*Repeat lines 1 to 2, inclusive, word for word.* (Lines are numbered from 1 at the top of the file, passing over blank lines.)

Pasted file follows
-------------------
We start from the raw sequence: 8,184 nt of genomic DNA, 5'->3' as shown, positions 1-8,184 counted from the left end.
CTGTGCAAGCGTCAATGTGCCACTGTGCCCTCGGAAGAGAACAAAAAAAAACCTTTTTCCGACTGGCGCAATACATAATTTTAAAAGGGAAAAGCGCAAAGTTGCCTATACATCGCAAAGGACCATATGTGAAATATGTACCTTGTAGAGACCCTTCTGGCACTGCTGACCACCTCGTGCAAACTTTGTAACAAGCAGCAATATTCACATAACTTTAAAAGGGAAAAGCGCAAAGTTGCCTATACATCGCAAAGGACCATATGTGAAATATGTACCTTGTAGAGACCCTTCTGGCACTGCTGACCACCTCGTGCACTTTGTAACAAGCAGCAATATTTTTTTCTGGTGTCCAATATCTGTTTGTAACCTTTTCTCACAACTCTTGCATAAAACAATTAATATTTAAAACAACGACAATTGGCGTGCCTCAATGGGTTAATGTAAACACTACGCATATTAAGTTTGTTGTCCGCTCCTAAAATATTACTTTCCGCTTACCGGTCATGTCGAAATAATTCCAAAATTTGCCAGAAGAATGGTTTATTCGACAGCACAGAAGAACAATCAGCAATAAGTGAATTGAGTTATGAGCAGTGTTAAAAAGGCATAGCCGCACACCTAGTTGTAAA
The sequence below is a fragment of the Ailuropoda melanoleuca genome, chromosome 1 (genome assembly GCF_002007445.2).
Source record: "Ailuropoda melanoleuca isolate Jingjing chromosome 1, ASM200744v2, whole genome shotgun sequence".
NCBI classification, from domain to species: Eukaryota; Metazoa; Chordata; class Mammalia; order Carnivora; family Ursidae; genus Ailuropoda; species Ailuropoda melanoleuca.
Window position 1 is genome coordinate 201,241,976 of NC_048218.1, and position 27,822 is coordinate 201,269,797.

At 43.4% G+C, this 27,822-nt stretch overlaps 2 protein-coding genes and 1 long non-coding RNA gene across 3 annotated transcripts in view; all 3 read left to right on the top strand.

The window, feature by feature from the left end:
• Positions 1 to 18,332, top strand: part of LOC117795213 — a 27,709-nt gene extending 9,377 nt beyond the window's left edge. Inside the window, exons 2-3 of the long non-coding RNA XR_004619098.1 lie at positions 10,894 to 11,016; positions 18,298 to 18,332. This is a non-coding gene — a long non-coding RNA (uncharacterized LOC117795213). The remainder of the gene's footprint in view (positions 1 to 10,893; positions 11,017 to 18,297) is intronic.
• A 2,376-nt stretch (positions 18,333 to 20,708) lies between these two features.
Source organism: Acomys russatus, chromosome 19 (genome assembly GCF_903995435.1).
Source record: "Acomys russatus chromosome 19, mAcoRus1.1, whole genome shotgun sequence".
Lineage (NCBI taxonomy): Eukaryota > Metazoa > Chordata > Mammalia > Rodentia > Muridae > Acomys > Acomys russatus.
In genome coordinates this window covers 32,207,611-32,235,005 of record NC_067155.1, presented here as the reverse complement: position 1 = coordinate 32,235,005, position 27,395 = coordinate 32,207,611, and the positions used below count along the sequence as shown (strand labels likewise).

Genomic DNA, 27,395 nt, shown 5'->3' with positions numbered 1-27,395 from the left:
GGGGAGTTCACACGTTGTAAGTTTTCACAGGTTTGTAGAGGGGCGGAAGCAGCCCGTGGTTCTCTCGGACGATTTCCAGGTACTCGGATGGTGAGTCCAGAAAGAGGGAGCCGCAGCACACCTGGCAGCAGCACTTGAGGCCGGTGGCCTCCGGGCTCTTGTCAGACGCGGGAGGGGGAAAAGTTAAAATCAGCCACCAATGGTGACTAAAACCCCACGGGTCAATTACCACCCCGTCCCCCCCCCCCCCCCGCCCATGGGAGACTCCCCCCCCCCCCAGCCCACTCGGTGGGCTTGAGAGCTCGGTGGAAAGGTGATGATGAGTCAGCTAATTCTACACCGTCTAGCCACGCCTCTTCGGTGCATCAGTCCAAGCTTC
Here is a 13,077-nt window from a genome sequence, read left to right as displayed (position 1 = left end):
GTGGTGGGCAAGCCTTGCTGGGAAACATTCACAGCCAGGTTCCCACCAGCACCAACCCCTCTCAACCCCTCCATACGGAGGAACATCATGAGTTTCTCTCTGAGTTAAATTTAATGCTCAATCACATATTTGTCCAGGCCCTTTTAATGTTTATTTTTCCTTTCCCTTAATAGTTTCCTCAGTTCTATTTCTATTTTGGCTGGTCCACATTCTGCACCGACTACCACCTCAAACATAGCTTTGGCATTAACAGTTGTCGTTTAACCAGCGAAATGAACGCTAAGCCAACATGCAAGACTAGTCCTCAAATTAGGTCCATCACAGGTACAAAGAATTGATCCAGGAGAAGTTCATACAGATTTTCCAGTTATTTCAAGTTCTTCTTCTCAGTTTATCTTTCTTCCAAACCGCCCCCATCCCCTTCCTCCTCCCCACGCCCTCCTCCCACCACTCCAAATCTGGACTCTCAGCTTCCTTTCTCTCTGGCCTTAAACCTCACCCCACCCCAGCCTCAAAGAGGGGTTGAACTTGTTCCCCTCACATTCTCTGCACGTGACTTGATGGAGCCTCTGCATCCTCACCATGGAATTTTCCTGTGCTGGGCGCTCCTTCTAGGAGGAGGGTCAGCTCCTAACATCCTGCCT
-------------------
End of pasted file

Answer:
We start from the raw sequence: 8,184 nt of genomic DNA, 5'->3' as shown, positions 1-8,184 counted from the left end.
CTGTGCAAGCGTCAATGTGCCACTGTGCCCTCGGAAGAGAACAAAAAAAAACCTTTTTCCGACTGGCGCAATACATAATTTTAAAAGGGAAAAGCGCAAAGTTGCCTATACATCGCAAAGGACCATATGTGAAATATGTACCTTGTAGAGACCCTTCTGGCACTGCTGACCACCTCGTGCAAACTTTGTAACAAGCAGCAATATTCACATAACTTTAAAAGGGAAAAGCGCAAAGTTGCCTATACATCGCAAAGGACCATATGTGAAATATGTACCTTGTAGAGACCCTTCTGGCACTGCTGACCACCTCGTGCACTTTGTAACAAGCAGCAATATTTTTTTCTGGTGTCCAATATCTGTTTGTAACCTTTTCTCACAACTCTTGCATAAAACAATTAATATTTAAAACAACGACAATTGGCGTGCCTCAATGGGTTAATGTAAACACTACGCATATTAAGTTTGTTGTCCGCTCCTAAAATATTACTTTCCGCTTACCGGTCATGTCGAAATAATTCCAAAATTTGCCAGAAGAATGGTTTATTCGACAGCACAGAAGAACAATCAGCAATAAGTGAATTGAGTTATGAGCAGTGTTAAAAAGGCATAGCCGCACACCTAGTTGTAAA